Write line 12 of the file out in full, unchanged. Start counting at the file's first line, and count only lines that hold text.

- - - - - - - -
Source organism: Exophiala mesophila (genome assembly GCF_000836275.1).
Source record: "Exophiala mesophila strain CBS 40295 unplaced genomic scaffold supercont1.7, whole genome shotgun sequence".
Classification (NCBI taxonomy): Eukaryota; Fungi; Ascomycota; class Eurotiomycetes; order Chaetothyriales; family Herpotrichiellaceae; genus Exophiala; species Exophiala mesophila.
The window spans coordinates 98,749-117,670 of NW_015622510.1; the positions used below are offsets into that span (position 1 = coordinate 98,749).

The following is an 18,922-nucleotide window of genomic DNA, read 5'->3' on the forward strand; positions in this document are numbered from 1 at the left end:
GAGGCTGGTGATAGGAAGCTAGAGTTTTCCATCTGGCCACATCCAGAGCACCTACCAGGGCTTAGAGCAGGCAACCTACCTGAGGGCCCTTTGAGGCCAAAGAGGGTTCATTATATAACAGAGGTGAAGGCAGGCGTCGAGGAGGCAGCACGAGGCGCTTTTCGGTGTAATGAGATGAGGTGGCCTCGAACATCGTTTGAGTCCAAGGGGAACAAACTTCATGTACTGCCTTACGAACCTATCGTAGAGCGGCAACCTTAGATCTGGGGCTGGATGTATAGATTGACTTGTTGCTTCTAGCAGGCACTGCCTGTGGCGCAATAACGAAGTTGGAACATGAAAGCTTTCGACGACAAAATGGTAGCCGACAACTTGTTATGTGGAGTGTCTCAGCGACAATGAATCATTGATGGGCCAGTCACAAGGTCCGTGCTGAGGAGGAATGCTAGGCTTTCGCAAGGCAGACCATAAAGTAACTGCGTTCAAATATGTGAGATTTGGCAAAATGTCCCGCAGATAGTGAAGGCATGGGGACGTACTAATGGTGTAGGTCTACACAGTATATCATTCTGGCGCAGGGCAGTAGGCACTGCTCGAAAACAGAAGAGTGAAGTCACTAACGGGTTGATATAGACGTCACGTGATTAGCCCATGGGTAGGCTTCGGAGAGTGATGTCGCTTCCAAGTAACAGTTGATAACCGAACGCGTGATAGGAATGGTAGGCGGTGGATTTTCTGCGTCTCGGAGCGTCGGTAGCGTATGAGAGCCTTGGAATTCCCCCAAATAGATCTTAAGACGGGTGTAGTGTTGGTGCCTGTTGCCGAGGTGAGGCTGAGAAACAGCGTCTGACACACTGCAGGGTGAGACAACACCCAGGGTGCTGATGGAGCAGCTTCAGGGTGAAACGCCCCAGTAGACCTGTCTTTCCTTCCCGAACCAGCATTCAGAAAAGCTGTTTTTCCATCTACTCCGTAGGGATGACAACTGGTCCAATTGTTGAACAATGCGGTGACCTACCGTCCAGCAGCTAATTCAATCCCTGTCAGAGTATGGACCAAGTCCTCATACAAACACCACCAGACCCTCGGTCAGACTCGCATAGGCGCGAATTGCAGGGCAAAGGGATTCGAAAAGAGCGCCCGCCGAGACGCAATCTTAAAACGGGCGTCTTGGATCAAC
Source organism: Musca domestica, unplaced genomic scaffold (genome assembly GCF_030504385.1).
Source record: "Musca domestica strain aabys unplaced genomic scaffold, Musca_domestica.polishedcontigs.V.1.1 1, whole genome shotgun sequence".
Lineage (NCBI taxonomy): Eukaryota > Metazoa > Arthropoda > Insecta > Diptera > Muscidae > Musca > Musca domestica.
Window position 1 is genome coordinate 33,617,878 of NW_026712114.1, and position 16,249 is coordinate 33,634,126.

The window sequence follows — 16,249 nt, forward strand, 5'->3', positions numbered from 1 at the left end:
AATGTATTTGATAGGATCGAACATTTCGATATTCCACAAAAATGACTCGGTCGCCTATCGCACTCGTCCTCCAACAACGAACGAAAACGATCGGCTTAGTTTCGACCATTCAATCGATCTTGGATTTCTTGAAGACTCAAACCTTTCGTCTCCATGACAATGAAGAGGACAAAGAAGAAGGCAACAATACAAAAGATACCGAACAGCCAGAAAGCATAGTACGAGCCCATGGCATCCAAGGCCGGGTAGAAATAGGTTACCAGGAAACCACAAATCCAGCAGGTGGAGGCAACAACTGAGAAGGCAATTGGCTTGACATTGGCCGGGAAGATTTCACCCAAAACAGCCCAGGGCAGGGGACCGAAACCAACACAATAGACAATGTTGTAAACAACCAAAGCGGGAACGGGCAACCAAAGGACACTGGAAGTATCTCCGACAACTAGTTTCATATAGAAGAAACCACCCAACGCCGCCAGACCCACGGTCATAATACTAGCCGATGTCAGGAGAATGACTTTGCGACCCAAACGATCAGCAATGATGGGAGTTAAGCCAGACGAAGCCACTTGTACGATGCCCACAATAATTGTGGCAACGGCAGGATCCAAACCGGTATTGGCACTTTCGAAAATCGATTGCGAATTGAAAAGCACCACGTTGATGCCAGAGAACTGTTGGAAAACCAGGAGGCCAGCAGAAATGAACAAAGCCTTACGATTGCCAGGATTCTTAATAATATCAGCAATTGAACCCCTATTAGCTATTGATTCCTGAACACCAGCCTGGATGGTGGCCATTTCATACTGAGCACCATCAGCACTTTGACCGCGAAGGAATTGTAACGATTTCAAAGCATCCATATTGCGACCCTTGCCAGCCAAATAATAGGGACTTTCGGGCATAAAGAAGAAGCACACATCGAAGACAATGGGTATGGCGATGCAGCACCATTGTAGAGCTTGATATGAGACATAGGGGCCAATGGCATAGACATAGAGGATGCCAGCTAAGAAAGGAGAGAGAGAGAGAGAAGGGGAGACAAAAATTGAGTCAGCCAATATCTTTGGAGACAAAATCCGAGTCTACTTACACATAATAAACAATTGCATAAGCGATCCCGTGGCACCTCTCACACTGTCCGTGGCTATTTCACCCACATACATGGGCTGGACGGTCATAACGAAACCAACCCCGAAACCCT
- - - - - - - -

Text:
AATGTATTTGATAGGATCGAACATTTCGATATTCCACAAAAATGACTCGGTCGCCTATCGCACTCGTCCTCCAACAACGAACGAAAACGATCGGCTTAGTTTCGACCATTCAATCGATCTTGGATTTCTTGAAGACTCAAACCTTTCGTCTCCATGACAATGAAGAGGACAAAGAAGAAGGCAACAATACAAAAGATACCGAACAGCCAGAAAGCATAGTACGAGCCCATGGCATCCAAGGCCGGGTAGAAATAGGTTACCAGGAAACCACAAATCCAGCAGGTGGAGGCAACAACTGAGAAGGCAATTGGCTTGACATTGGCCGGGAAGATTTCACCCAAAACAGCCCAGGGCAGGGGACCGAAACCAACACAATAGACAATGTTGTAAACAACCAAAGCGGGAACGGGCAACCAAAGGACACTGGAAGTATCTCCGACAACTAGTTTCATATAGAAGAAACCACCCAACGCCGCCAGACCCACGGTCATAATACTAGCCGATGTCAGGAGAATGACTTTGCGACCCAAACGATCAGCAATGATGGGAGTTAAGCCAGACGAAGCCACTTGTACGATGCCCACAATAATTGTGGCAACGGCAGGATCCAAACCGGTATTGGCACTTTCGAAAATCGATTGCGAATTGAAAAGCACCACGTTGATGCCAGAGAACTGTTGGAAAACCAGGAGGCCAGCAGAAATGAACAAAGCCTTACGATTGCCAGGATTCTTAATAATATCAGCAATTGAACCCCTATTAGCTATTGATTCCTGAACACCAGCCTGGATGGTGGCCATTTCATACTGAGCACCATCAGCACTTTGACCGCGAAGGAATTGTAACGATTTCAAAGCATCCATATTGCGACCCTTGCCAGCCAAATAATAGGGACTTTCGGGCATAAAGAAGAAGCACACATCGAAGACAATGGGTATGGCGATGCAGCACCATTGTAGAGCTTGATATGAGACATAGGGGCCAATGGCATAGACATAGAGGATGCCAGCTAAGAAAGGAGAGAGAGAGAGAGAAGGGGAGACAAAAATTGAGTCAGCCAATATCTTTGGAGACAAAATCCGAGTCTACTTACACATAATAAACAATTGCATAAGCGATCCCGTGGCACCTCTCACACTGTCCGTGGCTATTTCACCCACATACATGGGCTGGACGGTCATAACGAAACCAACCCCGAAACCCT